Vayigash provides us with the portrayal of two future leaders of the Jewish people operating in two respective emergency situations, but from very different vantage points of power. One uses the seat of power; the other threatens it.
From the top, Yosef oversees the implementation of a rather draconian series of emergency measures to save the Egyptian [and, by extension, the world] economy [see my Vayigash: States of Emergency for a treatment of this].
Yehuda—at least according to the text—approaches Yosef with all the respect due a polity’s second-in command to negotiate for the release of Binyamin. Rashi immediately goes to work to dispel this notion: Yehuda, he says, “spoke to Yosef harshly”, denigrated him as one who “decreed and did not execute”, and threatened to kill both “you [Yosef] and your master”. Yehuda was coming very close to breaking all manner of protocol.
[Theoretically, one might think that Yehuda actually managed to get Yosef for a closed-door session [“yedaber na avdecha davar be-aznei adoni”]; this might be belied by the climactic moment when Yosef finally reveals himself, as the first thing he does is clear the room. Not that it helps: everybody knows by the end of the posuk. Maybe the Pharaonic court had Twitter.]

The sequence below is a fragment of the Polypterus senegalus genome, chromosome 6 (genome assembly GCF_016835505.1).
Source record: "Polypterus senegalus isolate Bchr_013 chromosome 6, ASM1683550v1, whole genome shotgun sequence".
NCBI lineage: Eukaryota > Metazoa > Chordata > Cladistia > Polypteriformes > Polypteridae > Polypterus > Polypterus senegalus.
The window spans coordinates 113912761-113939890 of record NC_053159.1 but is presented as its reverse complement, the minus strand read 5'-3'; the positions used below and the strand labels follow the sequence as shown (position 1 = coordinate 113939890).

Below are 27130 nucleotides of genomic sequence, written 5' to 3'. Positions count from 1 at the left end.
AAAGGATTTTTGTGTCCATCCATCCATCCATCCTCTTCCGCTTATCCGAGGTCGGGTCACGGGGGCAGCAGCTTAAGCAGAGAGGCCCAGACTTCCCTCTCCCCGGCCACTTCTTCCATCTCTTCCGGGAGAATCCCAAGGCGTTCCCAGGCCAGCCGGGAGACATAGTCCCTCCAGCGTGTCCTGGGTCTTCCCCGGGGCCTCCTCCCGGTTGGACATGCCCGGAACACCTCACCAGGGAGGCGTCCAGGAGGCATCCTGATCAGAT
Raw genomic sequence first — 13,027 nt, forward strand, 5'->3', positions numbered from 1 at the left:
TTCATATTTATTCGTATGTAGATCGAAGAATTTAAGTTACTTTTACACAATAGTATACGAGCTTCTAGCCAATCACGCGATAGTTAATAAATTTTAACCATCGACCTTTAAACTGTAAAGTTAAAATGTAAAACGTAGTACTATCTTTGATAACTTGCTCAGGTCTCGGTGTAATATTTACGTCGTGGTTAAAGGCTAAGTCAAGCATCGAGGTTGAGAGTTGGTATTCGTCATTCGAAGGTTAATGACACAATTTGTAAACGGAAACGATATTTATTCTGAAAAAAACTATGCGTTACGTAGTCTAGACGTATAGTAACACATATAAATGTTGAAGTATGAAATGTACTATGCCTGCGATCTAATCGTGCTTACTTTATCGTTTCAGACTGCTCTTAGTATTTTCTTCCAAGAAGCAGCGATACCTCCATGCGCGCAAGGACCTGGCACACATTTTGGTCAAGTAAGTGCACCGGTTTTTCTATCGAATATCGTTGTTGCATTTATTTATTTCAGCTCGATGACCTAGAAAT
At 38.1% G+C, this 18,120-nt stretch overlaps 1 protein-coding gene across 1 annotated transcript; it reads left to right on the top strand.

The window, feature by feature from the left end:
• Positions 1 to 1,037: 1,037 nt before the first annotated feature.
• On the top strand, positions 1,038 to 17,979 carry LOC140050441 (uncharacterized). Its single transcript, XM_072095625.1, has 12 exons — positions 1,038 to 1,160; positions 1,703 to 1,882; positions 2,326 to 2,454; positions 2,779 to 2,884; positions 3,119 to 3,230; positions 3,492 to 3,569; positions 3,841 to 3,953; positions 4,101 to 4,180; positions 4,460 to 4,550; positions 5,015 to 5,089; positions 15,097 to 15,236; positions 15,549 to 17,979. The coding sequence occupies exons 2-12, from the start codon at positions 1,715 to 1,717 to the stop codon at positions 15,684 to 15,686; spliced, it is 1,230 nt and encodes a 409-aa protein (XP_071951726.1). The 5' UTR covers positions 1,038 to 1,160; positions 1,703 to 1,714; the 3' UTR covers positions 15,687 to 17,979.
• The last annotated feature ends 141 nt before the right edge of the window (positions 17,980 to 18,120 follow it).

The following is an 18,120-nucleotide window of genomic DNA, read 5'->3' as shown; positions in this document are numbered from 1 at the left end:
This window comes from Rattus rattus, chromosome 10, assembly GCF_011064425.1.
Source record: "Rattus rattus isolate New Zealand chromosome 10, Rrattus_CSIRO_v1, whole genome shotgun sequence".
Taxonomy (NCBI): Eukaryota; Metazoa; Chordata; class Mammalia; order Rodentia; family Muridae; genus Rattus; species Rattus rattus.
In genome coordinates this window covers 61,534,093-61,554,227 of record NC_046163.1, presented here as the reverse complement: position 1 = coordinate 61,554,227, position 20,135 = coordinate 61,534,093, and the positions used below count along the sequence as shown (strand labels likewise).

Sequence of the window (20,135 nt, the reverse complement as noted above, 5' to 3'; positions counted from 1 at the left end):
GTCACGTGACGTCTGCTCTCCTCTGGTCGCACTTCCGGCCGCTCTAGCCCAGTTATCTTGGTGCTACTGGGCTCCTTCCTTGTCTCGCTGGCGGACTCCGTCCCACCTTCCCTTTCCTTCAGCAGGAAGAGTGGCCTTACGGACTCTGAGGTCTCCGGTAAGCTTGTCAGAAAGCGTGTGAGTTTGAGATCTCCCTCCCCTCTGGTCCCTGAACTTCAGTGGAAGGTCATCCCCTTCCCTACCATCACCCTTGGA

Either way, we see that the maturation processes of both Yehuda and Yosef—the progenitors of both of our eventual Meshichos—doevtailed almost perfectly at this point in the narrative: Yehuda has finally proven that he wasn’t being impetuous when he lays his olam haba on the line in last week’s parsha to convince Yaakov that the trip to Egypt with Binyamin was necessary, and here he demonstrates his ability to back it up. Yosef—who has already “earned his stripes”, as it were, with his ascent to power paralleling his dreams to that effect—finally recognizes that this point has been reached, preceisely because Yehuda has earned the right to “make the call”.
In next week’s parsha I will show more examples of where certain “calls” made by other shevatim could be overturned on the evidence, and where they couldn’t be but weren’t necessarily the right ones. Just an example from Miketz, however, will provide a hint of sorts: before Yehuda convinces Yaakov to send Binyamin to Egypt with the rest of the brothers, Reuven tries—in a very awkward manner [see 42:37, 38 and Rahi on 38, where he has Yaakov thinking that Reuven’s idea—“my two sons will die”—rendered him a shoteh. More on this to come.]